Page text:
Scobleizing Microsoft's corporate culture

Who says Microsoft's culture has become too bureaucratic? Forget about reorgs and hierarchies.


Who says Microsoft's culture has become too bureaucratic? Forget about reorgs and hierarchies. Microsoft's chief blogger Robert Scoble goes directly to the top. Corporate bloggers take note. Scoble had an inspiration (or wanted to make a point with his big megaphone) about an acquisition that he thought would benefit Microsoft and augment Vista, so he simply asked the big boys for some serious cash via his blog

"Personal note to Steve Ballmer and Bill Gates: can I have some money to get Microsoft a significant entry into the Web 2.0 market? A little more than it cost Yahoo to buy Flickr but far less than it cost eBay to buy Skype?

I have an acquisition I'd like to make.

If you give me your checkbook you'll get permanent invites to O'Reilly's Web 2.0 conferences for a very long time. Sorry, I can't identify what I'm thinking of here, but promise you, it's a big deal and will help solve some things we aren't going to solve in Windows Vista, either. Gotta move fast, things are gonna happen at the Web 2.0 conference, next week, that will make the deal harder to make happen (and will make you look less brilliant if you do the deal afterward than before)."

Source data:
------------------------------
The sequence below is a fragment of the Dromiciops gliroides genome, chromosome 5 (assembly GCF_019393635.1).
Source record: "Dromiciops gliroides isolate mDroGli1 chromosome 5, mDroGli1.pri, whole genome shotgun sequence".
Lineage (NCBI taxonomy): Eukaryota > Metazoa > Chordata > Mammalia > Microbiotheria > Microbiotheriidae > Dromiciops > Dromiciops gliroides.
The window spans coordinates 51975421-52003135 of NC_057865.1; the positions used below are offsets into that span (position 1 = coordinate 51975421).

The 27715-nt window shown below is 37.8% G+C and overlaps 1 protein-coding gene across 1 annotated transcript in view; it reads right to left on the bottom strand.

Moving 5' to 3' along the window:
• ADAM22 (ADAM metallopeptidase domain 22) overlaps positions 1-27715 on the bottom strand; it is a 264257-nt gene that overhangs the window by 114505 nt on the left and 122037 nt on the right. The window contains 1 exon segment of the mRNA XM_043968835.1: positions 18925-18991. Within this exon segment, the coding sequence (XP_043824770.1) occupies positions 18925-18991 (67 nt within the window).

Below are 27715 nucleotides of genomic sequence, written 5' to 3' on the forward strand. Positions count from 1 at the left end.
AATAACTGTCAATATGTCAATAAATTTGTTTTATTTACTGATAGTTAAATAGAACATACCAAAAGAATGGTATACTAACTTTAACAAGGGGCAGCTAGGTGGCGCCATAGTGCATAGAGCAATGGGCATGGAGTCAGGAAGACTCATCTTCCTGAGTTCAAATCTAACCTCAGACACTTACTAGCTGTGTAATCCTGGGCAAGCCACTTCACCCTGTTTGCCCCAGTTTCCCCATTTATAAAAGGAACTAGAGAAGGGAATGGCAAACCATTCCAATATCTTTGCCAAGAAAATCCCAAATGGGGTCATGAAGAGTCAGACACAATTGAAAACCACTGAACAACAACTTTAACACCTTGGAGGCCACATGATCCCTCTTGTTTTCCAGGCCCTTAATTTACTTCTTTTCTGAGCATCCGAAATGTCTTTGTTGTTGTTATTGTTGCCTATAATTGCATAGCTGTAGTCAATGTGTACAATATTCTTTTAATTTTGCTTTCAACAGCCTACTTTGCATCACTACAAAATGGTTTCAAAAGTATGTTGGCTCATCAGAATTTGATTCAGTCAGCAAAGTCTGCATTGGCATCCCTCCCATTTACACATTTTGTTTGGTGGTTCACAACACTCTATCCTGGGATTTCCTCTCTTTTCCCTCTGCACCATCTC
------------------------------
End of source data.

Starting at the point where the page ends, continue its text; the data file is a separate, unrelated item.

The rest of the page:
I'm not sure why he didn't just send Bill and Steve, or Ray Ozzie, an e-mail, instead of the public calling out. Maybe he wasn't making progress through other avenues or didn't think e-mail would suffice. Will Bill and Steve step up to the plate? Do they need to? Will Scoble get taken out behind the woodshed, despite his good intentions? Will we ever find out the back story? I'll stay tuned to Scoble's blog to seek answers.

In the meantime, Rafat Ali of PaidContent thinks the acquisition target should be 37Signals, which has easy-to-use, Web-centric info management tools that Jeremy Wagstaff of the Wall Street Journal said "make an Outlook screen the software equivalent of a torture chamber." Not sure about that choice, but Microsoft, and Vista, could use a set of zero footprint, AJAXed, RSS savvy desktop applications--at least to pin off of MSN. A move like that would would certainly create some tension in the Office group, but better that than missing out the big shift to Web 2.0 or 3.0 (whatever it is that comes after fat client era and Web pages and a little Javascript).